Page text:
By the 1982 deadline, only 35 states had ratified the amendment, though five that had earlier passed it had by then rescinded their support. Despite the ERA being reintroduced in every Congress since the early 1980s, the effort to add it to the Constitution languished for decades.

Recently, the rise of the #MeToo and Time’s Up movements, along with more women in legislative power, has renewed interest in passing the ERA. Two other states — Nevada in 2017 and Illinois in 2018 — have since ratified it, bringing the total number of states to 37. (ERA proponents reject the argument that states can rescind ratifications they’ve already passed.)

The possibility that a 38th state is primed to pass the ERA has already triggered conservative legal challenges.

Last month, three conservative-leaning states — Alabama, South Dakota and Louisiana — filed a federal lawsuit against the archivist of the United States, David Ferriero, in an attempt to stop the ERA from being added to the Constitution.

“The people had seven years to consider the ERA, and they rejected it. To sneak it into the Constitution through this illegal process would undermine the very basis for our constitutional order,” Alabama Attorney General Steve Marshall said in a statement.

He argued that while Alabama, Louisiana and South Dakota are “firmly committed to equality,” the ERA “would not promote true equality, but rather a far-left agenda.”

The states argued that Ferriero was “acting illegally” by continuing “to hold open the ratification process” and refusing to recognize some states’ rescissions of the amendment. In the amendment process, after verifying that it has the required number of state ratifications, the National Archives and Records Administration’s Office of the Federal Register drafts a formal proclamation for the archivist to certify that the amendment is valid and is part of the Constitution.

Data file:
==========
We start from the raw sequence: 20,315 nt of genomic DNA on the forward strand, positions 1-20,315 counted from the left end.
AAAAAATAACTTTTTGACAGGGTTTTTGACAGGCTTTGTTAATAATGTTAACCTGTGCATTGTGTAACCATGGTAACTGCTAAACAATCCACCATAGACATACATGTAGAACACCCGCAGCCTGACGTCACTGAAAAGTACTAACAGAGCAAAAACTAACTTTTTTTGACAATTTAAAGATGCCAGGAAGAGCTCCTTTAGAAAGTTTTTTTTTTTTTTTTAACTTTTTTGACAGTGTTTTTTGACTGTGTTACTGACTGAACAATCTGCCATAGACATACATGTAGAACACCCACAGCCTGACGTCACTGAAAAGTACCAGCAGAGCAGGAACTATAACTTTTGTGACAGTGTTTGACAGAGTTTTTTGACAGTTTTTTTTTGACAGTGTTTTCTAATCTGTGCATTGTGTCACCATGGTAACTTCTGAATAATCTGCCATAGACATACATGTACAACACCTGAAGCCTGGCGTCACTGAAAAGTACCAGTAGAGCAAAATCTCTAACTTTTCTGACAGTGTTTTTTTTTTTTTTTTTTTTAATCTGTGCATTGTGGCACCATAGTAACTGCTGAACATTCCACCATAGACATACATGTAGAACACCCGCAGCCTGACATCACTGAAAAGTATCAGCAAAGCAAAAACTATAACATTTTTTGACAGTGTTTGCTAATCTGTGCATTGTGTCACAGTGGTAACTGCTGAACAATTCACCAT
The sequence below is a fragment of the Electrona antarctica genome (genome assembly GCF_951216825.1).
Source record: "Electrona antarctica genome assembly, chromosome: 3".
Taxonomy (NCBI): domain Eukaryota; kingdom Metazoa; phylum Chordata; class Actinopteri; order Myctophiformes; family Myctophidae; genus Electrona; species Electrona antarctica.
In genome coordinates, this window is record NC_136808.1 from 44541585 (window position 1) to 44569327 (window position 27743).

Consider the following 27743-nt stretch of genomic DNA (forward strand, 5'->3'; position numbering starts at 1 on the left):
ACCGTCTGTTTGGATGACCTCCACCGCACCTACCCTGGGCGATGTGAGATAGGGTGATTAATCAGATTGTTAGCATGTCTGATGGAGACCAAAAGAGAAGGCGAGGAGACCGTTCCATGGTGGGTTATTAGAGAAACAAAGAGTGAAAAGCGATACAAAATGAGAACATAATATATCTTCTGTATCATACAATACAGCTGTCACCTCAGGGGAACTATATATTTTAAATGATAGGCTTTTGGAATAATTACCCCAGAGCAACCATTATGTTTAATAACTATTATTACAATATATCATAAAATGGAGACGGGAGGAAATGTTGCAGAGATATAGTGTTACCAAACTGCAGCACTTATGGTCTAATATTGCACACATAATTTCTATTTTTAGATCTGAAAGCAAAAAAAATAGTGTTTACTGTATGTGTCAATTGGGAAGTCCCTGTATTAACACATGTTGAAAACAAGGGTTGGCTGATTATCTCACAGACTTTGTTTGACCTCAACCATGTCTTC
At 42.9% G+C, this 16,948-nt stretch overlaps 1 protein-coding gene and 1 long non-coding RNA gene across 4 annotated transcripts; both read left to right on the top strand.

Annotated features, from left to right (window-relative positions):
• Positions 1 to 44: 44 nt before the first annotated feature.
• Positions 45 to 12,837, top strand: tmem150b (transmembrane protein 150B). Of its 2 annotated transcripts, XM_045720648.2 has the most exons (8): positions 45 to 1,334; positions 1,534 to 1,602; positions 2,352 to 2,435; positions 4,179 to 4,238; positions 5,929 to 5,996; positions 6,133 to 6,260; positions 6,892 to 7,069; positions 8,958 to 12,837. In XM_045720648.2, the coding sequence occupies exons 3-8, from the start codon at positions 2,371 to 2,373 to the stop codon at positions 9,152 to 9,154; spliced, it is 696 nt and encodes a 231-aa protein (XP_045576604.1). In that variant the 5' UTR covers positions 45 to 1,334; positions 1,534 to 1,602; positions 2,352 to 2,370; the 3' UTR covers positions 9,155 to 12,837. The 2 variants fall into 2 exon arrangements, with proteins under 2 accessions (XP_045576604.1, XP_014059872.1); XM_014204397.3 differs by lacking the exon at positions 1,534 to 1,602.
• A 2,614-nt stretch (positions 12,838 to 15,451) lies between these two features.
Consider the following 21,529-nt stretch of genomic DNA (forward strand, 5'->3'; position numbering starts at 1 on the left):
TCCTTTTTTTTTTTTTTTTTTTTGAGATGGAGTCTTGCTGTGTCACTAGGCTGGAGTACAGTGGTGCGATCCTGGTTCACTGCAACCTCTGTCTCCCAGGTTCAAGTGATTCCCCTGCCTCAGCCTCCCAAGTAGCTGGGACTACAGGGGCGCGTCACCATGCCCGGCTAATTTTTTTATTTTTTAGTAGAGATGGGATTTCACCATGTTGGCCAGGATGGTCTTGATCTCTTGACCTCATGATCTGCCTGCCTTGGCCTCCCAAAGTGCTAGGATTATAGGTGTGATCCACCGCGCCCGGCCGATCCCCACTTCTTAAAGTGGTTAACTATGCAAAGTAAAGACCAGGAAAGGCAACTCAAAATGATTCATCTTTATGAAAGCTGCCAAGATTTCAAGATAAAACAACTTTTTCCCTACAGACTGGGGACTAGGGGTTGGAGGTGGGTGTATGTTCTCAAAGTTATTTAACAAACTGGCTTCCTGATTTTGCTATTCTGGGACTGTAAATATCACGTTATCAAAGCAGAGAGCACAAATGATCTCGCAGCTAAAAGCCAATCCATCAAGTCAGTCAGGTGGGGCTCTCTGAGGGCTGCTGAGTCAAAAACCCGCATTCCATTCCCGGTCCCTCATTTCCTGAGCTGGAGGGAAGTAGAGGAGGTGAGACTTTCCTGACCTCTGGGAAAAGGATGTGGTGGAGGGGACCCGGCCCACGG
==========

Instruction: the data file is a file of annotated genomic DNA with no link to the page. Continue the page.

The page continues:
In response, the NARA paused and asked the Justice Department for guidance. On Wednesday, its Office of Legal Counsel said that because 38 state legislatures didn’t ratify before the initial 1979 congressional deadline, the amendment was no longer pending. The OLC even disagreed with its own 1977 opinion that concluded Congress could extend a ratification deadline on an amendment pending before the states, and argued that Congress cannot revive the ERA by retroactively removing the deadline.

The “only constitutional way” to proceed, the OLC said, would be to restart the amendment proposal process.

“Congress required that the ERA Resolution be ratified within a fixed period, and whether the effective deadline was in 1979 or 1982, that time has come and gone.”

The opinion, which NARA said it would abide by, likely ensures that it will be left to the courts to decide what happens next if Virginia passes the ERA, explained Stephen Vladeck, a CNN legal analyst and professor at the University of Texas School of Law.

But it doesn’t prevent states from pushing forward with their own ratification efforts.

“This OLC opinion is not binding on Congress, the courts, or the states that have expressed their ongoing will to give women constitutional equality,” said the Equal Rights Amendment Coalition.

Why progressives fight on

In the years since 1982, many states have passed constitutional amendments or specifications that address discrimination based on sex, with some containing language similar to the ERA itself.